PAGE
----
Of course, another point that can’t be ignored in this particular conversation is the appropriate project-fatigue of many Africans. For all the superficial changes in western policy in Africa since the 19th century, one point that has remained largely unchanged is the conviction of westerners that they absolutely know what is best for Africa and that the Africans don’t.
Ugandan journalist Rosebell Kagumire pithily summed up the problem: “You shouldn’t be telling my story if you don’t believe I can change what is going on.” Another African writer, Teju Cole, puts it more bluntly: “I deeply respect American sentimentality, the way one respects a wounded hippo. You must keep an eye on it, for you know it is deadly.”
There is a deep-seated fear in much of Africa about American involvement in Africa. And it’s not misplaced. American “advisers” were sent to the Congo in 1960 with orders to assassinate democratically-elected Prime Minister Patrice Lumumba. Only months after their arrival, Lumumba was dead. Six years later, more advisers went to Accra and, as best we’re able to piece together based on the limited documents that have been released by the American government, aided in the coup that overthrew President Kwame Nkrumah.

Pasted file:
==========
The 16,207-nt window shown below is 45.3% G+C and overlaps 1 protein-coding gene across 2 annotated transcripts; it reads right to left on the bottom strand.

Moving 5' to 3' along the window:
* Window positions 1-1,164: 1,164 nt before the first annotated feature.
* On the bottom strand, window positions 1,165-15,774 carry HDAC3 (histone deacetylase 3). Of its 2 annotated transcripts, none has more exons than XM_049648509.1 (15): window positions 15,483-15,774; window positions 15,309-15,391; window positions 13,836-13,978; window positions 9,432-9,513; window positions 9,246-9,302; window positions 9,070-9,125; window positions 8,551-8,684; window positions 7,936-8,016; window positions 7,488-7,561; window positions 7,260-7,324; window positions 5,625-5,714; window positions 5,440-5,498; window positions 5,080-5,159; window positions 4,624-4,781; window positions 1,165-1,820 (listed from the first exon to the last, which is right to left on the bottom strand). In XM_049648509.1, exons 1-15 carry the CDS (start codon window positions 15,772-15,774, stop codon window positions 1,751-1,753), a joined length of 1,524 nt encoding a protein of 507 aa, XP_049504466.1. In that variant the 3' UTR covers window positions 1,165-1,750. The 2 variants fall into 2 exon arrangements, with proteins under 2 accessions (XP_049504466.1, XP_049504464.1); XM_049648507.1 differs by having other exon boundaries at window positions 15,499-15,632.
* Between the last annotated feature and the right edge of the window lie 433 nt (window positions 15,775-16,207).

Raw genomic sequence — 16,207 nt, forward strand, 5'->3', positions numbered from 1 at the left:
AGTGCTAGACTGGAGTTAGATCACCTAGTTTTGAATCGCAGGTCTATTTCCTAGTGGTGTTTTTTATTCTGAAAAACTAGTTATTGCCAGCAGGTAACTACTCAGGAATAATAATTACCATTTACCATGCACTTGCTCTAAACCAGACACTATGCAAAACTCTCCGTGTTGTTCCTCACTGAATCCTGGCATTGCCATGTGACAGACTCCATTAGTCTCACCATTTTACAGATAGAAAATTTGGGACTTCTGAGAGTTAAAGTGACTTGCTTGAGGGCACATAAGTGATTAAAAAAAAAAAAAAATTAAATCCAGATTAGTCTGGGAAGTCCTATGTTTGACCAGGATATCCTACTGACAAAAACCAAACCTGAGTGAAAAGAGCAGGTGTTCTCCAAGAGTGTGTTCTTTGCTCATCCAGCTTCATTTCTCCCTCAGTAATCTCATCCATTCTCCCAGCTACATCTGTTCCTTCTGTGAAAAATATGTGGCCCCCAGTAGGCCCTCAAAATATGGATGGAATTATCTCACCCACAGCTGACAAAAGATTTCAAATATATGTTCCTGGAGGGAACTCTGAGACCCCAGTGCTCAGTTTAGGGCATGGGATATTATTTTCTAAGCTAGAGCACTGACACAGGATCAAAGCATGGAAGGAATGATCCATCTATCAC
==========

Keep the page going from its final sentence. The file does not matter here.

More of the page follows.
In the 1980s, the murderous tyrant Joseph Mobuto Sese Siko (best understood as Idi Amin minus the cannibalism) was welcomed to the White House by Ronald Reagan. Like many presidents before him, Reagan was quite happy to shake hands and adopt positive diplomatic relationships with a tyrannical butcher, provided he was a right wing tyrannical butcher. In the 1990s, President Clinton attempted an “intervention” in Somalia that failed and then sat idly by and watched 800,000 Rwandans get killed in less than three months – ironically, the one case in which American intervention would have been welcomed.